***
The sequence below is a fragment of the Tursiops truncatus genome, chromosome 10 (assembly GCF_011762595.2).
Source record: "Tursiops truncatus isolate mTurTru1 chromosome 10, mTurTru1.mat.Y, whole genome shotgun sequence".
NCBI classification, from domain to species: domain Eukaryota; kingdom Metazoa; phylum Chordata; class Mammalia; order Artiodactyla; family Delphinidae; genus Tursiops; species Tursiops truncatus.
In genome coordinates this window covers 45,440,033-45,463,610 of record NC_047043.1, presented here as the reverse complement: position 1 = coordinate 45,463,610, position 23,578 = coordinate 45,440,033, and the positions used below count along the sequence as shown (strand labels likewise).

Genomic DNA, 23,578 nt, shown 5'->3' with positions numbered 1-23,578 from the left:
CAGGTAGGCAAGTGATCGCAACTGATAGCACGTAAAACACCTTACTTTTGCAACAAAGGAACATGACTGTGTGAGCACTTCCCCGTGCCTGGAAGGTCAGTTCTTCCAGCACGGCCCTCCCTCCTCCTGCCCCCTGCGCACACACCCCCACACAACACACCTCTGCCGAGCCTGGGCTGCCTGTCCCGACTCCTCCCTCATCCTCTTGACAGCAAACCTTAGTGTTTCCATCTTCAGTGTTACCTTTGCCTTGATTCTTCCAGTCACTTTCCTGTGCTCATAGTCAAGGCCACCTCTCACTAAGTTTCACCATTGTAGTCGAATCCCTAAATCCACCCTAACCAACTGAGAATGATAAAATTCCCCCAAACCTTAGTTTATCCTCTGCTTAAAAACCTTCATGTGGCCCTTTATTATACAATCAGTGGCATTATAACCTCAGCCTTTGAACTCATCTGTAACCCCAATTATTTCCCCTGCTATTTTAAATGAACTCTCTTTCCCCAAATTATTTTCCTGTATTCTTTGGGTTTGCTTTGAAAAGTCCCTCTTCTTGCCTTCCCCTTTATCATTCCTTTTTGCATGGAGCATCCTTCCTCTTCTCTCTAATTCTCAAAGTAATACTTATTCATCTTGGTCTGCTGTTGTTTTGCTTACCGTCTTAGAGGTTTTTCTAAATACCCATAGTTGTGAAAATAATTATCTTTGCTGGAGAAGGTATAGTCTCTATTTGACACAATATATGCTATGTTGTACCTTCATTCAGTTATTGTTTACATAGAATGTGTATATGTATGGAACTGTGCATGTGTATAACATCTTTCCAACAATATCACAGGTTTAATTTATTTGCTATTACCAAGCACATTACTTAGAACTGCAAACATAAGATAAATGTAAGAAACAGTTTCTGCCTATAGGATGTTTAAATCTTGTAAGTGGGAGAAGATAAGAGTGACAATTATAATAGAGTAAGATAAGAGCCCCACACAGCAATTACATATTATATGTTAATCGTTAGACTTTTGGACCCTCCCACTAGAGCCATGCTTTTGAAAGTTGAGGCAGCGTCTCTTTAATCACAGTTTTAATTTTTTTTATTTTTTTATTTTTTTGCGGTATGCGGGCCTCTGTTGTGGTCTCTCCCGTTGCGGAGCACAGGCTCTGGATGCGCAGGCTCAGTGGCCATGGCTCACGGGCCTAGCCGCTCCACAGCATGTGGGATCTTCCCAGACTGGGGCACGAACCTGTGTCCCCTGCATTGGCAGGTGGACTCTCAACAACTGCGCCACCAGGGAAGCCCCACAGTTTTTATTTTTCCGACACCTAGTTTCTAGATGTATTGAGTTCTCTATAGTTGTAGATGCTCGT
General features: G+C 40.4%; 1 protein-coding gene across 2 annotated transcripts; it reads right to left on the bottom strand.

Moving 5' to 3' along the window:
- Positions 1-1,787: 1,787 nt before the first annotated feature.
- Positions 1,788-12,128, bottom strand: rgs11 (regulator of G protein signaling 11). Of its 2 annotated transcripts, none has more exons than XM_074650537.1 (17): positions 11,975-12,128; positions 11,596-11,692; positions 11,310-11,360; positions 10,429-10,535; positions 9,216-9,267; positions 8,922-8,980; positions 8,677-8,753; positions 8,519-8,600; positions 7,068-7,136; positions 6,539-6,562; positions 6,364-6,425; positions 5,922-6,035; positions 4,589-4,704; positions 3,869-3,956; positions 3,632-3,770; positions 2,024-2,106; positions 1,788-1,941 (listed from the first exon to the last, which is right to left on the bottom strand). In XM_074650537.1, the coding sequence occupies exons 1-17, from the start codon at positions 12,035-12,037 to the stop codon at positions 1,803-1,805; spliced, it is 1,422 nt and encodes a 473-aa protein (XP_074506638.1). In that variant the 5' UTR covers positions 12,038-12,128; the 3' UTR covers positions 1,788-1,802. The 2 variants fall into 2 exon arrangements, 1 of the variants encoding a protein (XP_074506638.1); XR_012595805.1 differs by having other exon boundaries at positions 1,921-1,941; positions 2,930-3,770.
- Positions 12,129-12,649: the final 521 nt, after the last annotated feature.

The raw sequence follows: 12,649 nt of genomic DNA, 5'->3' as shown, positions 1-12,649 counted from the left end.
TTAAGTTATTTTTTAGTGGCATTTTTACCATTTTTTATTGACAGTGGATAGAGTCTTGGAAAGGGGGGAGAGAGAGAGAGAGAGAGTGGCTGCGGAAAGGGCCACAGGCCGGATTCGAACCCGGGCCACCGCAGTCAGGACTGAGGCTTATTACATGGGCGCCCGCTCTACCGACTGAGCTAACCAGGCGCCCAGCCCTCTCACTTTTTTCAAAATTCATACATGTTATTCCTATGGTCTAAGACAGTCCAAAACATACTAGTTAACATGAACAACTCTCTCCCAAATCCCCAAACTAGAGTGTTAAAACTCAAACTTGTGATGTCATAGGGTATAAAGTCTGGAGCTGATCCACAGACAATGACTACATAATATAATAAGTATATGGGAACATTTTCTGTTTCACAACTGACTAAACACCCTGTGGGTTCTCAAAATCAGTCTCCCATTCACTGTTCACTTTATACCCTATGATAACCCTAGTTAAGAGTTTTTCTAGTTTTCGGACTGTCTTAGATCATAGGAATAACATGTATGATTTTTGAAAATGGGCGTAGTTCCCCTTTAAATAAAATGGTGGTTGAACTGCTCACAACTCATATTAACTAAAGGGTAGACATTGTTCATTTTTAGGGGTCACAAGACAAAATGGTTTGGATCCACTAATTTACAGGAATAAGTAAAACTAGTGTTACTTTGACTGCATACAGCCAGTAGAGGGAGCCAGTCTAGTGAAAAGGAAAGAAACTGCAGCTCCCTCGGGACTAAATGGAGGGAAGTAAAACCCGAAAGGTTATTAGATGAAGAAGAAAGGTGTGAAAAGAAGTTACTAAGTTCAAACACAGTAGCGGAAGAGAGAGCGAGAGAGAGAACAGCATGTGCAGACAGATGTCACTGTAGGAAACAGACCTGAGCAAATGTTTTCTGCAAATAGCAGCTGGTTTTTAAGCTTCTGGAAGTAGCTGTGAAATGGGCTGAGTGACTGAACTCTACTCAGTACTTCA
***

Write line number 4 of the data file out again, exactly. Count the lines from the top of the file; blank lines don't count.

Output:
In genome coordinates this window covers 45,440,033-45,463,610 of record NC_047043.1, presented here as the reverse complement: position 1 = coordinate 45,463,610, position 23,578 = coordinate 45,440,033, and the positions used below count along the sequence as shown (strand labels likewise).